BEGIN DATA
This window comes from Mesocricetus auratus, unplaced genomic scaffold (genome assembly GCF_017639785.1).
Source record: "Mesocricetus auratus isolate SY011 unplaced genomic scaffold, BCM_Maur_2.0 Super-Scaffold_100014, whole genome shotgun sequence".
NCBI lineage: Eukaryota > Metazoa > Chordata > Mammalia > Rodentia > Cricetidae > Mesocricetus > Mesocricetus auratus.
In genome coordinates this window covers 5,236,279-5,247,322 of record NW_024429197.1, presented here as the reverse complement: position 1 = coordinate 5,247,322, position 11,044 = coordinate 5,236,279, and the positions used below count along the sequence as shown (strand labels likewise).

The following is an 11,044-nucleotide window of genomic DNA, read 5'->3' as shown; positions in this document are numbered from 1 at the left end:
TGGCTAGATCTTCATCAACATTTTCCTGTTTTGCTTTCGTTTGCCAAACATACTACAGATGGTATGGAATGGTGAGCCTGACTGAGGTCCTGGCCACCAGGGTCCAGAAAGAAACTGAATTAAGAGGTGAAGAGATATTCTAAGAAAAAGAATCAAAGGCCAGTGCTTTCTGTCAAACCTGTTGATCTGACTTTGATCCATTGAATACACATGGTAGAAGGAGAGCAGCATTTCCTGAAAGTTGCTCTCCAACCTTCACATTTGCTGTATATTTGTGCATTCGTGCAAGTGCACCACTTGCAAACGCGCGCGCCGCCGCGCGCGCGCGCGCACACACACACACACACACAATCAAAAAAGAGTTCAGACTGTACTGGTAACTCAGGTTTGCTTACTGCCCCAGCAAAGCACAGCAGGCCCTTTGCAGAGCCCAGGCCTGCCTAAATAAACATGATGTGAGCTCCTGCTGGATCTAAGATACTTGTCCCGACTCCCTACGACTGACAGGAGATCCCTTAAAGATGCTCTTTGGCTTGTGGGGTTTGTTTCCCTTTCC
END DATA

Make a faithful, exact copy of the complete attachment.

This window comes from Mesocricetus auratus, unplaced genomic scaffold (genome assembly GCF_017639785.1).
Source record: "Mesocricetus auratus isolate SY011 unplaced genomic scaffold, BCM_Maur_2.0 Super-Scaffold_100014, whole genome shotgun sequence".
NCBI lineage: Eukaryota > Metazoa > Chordata > Mammalia > Rodentia > Cricetidae > Mesocricetus > Mesocricetus auratus.
In genome coordinates this window covers 5,236,279-5,247,322 of record NW_024429197.1, presented here as the reverse complement: position 1 = coordinate 5,247,322, position 11,044 = coordinate 5,236,279, and the positions used below count along the sequence as shown (strand labels likewise).

The following is an 11,044-nucleotide window of genomic DNA, read 5'->3' as shown; positions in this document are numbered from 1 at the left end:
TGGCTAGATCTTCATCAACATTTTCCTGTTTTGCTTTCGTTTGCCAAACATACTACAGATGGTATGGAATGGTGAGCCTGACTGAGGTCCTGGCCACCAGGGTCCAGAAAGAAACTGAATTAAGAGGTGAAGAGATATTCTAAGAAAAAGAATCAAAGGCCAGTGCTTTCTGTCAAACCTGTTGATCTGACTTTGATCCATTGAATACACATGGTAGAAGGAGAGCAGCATTTCCTGAAAGTTGCTCTCCAACCTTCACATTTGCTGTATATTTGTGCATTCGTGCAAGTGCACCACTTGCAAACGCGCGCGCCGCCGCGCGCGCGCGCGCACACACACACACACACACAATCAAAAAAGAGTTCAGACTGTACTGGTAACTCAGGTTTGCTTACTGCCCCAGCAAAGCACAGCAGGCCCTTTGCAGAGCCCAGGCCTGCCTAAATAAACATGATGTGAGCTCCTGCTGGATCTAAGATACTTGTCCCGACTCCCTACGACTGACAGGAGATCCCTTAAAGATGCTCTTTGGCTTGTGGGGTTTGTTTCCCTTTCC